Where will your retirement money come from? If you’re like most people, qualified-retirement plans, Social Security, and personal savings and investments are expected to play a role. Once you have estimated the amount of money you may need for retirement, a sound approach involves taking a close look at your potential retirement-income sources.
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Longer, healthier living can put greater stress on retirement assets; the bucket approach may be one answer.
There are other ways to maximize Social Security benefits, in addition to waiting to claim them.
Monthly Social Security payments differ substantially depending on when you start receiving benefits.
One of the most common questions people ask about Social Security is when they should start taking benefits.
Here are five facts about Social Security that are important to keep in mind.
Even low inflation rates over an extended period of time can impact your finances in retirement.
This calculator compares a hypothetical fixed annuity with an account where the interest is taxed each year.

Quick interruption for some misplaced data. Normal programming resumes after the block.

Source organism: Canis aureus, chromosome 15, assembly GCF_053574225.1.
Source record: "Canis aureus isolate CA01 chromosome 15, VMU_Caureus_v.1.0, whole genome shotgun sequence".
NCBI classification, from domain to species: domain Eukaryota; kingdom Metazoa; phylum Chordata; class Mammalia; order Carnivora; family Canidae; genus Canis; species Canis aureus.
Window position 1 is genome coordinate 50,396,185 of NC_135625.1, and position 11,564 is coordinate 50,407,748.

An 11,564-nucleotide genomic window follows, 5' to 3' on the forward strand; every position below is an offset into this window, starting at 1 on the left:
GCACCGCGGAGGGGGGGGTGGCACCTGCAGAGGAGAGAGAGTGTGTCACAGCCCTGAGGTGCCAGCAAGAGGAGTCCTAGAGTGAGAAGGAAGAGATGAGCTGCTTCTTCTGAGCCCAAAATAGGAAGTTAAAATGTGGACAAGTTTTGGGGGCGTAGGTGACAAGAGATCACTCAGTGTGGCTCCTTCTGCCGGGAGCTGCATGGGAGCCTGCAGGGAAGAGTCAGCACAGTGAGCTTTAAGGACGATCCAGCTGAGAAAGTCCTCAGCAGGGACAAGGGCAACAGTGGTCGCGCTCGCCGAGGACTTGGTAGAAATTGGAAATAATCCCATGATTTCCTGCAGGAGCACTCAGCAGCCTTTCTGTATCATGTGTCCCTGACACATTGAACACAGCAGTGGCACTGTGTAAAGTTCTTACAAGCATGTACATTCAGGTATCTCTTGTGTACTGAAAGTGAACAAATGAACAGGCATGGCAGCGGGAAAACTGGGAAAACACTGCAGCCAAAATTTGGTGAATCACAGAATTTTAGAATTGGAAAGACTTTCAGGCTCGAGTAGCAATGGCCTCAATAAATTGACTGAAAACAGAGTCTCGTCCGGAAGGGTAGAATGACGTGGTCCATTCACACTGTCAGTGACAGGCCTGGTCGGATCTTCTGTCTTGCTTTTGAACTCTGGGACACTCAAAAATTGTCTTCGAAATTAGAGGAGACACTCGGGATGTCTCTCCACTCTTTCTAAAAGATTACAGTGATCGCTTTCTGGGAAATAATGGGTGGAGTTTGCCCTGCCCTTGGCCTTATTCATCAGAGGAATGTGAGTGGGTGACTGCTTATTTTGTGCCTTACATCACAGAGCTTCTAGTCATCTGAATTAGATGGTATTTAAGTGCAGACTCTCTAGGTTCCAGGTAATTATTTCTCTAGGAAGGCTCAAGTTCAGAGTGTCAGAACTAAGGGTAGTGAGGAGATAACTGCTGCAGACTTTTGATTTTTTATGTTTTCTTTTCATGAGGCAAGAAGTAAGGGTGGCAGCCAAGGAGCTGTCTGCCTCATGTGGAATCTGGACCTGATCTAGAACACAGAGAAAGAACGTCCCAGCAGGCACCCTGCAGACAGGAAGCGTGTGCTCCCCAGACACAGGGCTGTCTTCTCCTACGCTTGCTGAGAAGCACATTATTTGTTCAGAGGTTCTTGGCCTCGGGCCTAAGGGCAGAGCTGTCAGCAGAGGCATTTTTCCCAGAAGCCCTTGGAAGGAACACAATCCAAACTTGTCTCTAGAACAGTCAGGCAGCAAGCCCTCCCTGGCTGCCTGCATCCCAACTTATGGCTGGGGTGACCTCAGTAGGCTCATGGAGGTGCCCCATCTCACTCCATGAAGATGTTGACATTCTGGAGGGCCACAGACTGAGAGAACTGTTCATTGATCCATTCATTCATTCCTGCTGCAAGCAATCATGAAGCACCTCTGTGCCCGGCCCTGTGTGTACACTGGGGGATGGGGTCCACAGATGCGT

Estimate your monthly and annual income from various IRA types.
This calculator may help you estimate how long funds may last given regular withdrawals.
Estimate how long your retirement savings may last using various monthly cash flow rates.
This calculator can help you estimate how much you may need to save for retirement.
This calculator compares employee contributions to a Roth 401(k) and a traditional 401(k).
Taking your Social Security benefits at the right time may help maximize your benefit.
The average retirement lasts for 18 years, with many lasting even longer. Will you fill your post-retirement days with purpose?
Retiring early sounds like a dream come true, but it’s important to take a look at the cold, hard facts.
There are a lot of misconceptions about Social Security. Here’s the truth about three of them.
Around the country, attitudes about retirement are shifting.
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